American theoretical physicist, Richard Feynman, had once said: "Mathematicians are only dealing with the structure of the reasoning and they do not really care about what they're talking. The physicist, on the other hand, has meaning to all the phrases."

Sir Roger Penrose agrees.

In his 1997 book, The Large, the Small and the Human Mind, Penrose wrote: "Well, why am I talking about things when I do not know what they really mean? It is probably because I am a mathematician and mathematicians do not mind so much about this, so long as those things can say something about the connections between them."

Cut to 2020, Penrose is the winner of Nobel Prize in physics for the discovery that black hole formation is a robust prediction of the general theory of relativity. He shares it with Reinhard Genzel and Andrea Ghez.

"I was good at maths, yes, but I didn't necessarily do very well in my tests. But the teacher realized if he gave me enough time, I would do well," the laureate recalled.

While he had been working proactively to unravel the mysteries of the universe since the 50s, Roger Penrose came to a much wider public attention after publishing of A Brief History of Time in 1988.

Penrose and Hawking go way back. They both were the winners of Wolf Prize in 1988 for Penrose-Hawking singularity theorems (1965). Their friendship and collaboration were captured even in the movies: Hawking (2004) and Theory of Everything (2014).

See also: Best Physics Movies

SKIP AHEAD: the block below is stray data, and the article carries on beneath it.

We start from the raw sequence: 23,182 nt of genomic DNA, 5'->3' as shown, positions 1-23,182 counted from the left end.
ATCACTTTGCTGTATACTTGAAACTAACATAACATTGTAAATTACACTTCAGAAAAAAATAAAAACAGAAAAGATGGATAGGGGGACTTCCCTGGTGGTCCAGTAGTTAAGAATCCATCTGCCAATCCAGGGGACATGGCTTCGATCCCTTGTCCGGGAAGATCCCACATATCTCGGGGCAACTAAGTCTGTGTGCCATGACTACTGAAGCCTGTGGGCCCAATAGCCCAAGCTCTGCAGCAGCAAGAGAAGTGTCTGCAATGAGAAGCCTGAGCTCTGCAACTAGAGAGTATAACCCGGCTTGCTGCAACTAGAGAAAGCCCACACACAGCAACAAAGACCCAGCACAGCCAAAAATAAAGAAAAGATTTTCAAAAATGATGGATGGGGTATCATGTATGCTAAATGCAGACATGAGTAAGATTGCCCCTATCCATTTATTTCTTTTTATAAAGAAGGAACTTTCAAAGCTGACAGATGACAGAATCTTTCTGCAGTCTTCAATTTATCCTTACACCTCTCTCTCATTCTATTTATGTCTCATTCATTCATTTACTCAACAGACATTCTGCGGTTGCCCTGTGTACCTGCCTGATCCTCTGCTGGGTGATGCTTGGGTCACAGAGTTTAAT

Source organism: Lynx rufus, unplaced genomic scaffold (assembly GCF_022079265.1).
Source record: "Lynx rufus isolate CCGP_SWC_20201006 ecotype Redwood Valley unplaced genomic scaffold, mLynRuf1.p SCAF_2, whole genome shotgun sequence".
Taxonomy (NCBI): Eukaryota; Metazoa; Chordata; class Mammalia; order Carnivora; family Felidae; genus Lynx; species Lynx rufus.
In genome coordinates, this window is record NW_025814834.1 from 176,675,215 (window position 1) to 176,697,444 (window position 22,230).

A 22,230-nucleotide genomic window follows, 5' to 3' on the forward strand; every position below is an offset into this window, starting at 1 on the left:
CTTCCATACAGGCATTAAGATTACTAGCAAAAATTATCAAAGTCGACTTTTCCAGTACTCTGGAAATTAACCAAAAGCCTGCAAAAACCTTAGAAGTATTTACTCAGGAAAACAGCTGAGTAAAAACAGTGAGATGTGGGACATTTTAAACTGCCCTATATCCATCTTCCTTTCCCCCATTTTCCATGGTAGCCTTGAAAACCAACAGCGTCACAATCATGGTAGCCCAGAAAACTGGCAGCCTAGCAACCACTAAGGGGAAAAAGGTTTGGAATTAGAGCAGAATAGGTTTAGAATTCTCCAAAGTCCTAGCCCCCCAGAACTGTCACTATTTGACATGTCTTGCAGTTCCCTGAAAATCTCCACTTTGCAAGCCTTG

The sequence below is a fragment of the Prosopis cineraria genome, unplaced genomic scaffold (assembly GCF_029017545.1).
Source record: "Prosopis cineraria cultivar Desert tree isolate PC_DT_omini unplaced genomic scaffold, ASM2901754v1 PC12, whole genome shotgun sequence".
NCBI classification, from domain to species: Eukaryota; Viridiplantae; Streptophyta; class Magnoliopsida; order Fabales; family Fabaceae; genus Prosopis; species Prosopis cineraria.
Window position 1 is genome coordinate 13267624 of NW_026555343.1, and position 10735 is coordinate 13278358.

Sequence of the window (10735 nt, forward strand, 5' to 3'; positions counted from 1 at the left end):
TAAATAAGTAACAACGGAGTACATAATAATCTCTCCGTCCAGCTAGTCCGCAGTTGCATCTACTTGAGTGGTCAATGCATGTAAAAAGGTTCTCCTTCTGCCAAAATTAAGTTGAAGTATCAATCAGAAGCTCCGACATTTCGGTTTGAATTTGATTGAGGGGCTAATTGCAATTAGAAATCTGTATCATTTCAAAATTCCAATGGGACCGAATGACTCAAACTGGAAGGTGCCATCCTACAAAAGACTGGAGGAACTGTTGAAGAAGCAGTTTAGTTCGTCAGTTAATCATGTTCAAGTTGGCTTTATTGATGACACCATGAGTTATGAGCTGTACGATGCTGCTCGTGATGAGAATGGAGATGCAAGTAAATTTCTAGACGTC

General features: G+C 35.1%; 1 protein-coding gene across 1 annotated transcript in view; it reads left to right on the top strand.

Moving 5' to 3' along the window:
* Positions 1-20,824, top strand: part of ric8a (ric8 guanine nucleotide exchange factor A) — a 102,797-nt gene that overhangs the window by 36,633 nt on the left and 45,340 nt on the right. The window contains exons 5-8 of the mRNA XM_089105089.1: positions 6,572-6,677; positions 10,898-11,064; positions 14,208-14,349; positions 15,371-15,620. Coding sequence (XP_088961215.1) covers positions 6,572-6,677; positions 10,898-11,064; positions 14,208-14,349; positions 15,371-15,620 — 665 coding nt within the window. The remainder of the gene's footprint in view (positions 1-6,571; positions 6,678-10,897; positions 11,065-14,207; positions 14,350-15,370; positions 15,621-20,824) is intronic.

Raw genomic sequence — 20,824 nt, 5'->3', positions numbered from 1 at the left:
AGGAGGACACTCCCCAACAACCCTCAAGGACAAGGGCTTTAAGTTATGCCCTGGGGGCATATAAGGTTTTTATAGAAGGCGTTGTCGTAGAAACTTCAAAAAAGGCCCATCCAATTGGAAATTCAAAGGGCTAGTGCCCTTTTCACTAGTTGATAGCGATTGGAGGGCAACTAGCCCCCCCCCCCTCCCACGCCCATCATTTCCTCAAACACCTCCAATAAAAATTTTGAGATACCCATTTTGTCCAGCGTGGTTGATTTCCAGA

Sir Penrose was most heavily inspired by his father, Lionel Penrose, who was a psychiatrist and a geneticist. In fact, brilliance runs down their family: his grandfather was a renowned Irish artist, one of his brothers is a physicist himself and the other is a Chess grandmaster, his sister, a geneticist, has followed in her father's footsteps!

Since Penrose was purely a mathematician, his work was really abstract in that sense. But he was drawn to astrophysics by Dennis Sciama (who also was a doctoral advisor to Stephen Hawking).

And that is how they first met.

They proposed two types of singularities: space-like for non-rotating black holes and time-like for rotating black holes.

It was thought that in the eventual collapse of a star (to form a black hole), if the star is spinning and so possesses even some angular momentum, maybe the centrifugal force could counteract gravity and keep the singularity from forming.

Penrose-Hawking theorems showed that that cannot happen, and that a singularity will always form once an event horizon forms. In other words, Penrose proved with complicated maths that Black holes were not impossible and in fact a result of relativity.

Hence, in 2020, we celebrate Sir Roger Penrose's contributions to physics, his incredible writings on human consciousness and his life in general.